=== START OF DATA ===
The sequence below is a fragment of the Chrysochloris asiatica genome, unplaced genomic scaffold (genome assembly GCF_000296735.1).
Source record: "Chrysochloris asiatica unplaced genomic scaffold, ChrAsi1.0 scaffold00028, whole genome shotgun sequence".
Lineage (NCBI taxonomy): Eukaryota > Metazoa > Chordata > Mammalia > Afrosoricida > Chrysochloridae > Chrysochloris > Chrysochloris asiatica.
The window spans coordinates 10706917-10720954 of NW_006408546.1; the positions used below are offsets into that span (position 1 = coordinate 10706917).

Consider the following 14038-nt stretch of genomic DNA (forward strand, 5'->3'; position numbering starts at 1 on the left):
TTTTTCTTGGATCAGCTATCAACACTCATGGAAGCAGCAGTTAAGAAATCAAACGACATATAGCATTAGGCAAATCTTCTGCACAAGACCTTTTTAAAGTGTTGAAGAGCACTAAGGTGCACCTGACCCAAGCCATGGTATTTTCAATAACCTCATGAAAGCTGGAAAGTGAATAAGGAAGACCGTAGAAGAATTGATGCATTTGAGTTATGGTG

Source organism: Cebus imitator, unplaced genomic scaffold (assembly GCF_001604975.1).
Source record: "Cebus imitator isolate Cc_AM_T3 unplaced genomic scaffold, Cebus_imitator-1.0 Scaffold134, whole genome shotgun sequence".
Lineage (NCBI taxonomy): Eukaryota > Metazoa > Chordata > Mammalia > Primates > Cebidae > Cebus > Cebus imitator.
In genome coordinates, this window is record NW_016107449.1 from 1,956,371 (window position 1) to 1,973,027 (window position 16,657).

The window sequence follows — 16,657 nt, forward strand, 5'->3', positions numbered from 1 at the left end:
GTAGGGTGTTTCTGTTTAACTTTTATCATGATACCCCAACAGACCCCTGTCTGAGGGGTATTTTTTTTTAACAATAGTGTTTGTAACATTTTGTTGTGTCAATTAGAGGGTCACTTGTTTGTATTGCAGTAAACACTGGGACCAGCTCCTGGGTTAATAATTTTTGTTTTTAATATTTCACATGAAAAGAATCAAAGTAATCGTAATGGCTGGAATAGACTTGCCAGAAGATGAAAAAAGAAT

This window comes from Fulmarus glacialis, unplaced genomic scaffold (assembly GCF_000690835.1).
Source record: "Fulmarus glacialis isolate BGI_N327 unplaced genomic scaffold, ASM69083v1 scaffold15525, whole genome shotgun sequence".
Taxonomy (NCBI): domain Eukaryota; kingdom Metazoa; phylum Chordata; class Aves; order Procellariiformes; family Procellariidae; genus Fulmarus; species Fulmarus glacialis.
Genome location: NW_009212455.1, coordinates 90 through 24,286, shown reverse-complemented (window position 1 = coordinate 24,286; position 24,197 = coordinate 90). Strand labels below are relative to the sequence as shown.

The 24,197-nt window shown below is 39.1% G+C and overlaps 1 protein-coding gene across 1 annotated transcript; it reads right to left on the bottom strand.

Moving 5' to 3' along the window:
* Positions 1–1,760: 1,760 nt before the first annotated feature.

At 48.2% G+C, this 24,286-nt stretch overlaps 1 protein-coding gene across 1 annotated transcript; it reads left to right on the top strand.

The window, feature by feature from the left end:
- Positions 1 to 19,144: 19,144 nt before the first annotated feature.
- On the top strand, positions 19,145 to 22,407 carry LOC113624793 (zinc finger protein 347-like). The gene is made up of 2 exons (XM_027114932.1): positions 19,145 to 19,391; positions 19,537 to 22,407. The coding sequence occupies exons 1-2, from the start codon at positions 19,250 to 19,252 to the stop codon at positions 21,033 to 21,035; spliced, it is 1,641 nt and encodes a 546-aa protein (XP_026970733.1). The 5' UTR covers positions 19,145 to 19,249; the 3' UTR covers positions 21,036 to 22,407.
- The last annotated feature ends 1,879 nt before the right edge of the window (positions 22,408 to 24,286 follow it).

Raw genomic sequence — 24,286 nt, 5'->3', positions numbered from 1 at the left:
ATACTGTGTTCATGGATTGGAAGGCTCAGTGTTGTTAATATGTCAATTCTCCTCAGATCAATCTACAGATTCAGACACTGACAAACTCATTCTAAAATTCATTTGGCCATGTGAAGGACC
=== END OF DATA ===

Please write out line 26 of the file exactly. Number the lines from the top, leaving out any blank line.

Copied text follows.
ATACTGTGTTCATGGATTGGAAGGCTCAGTGTTGTTAATATGTCAATTCTCCTCAGATCAATCTACAGATTCAGACACTGACAAACTCATTCTAAAATTCATTTGGCCATGTGAAGGACC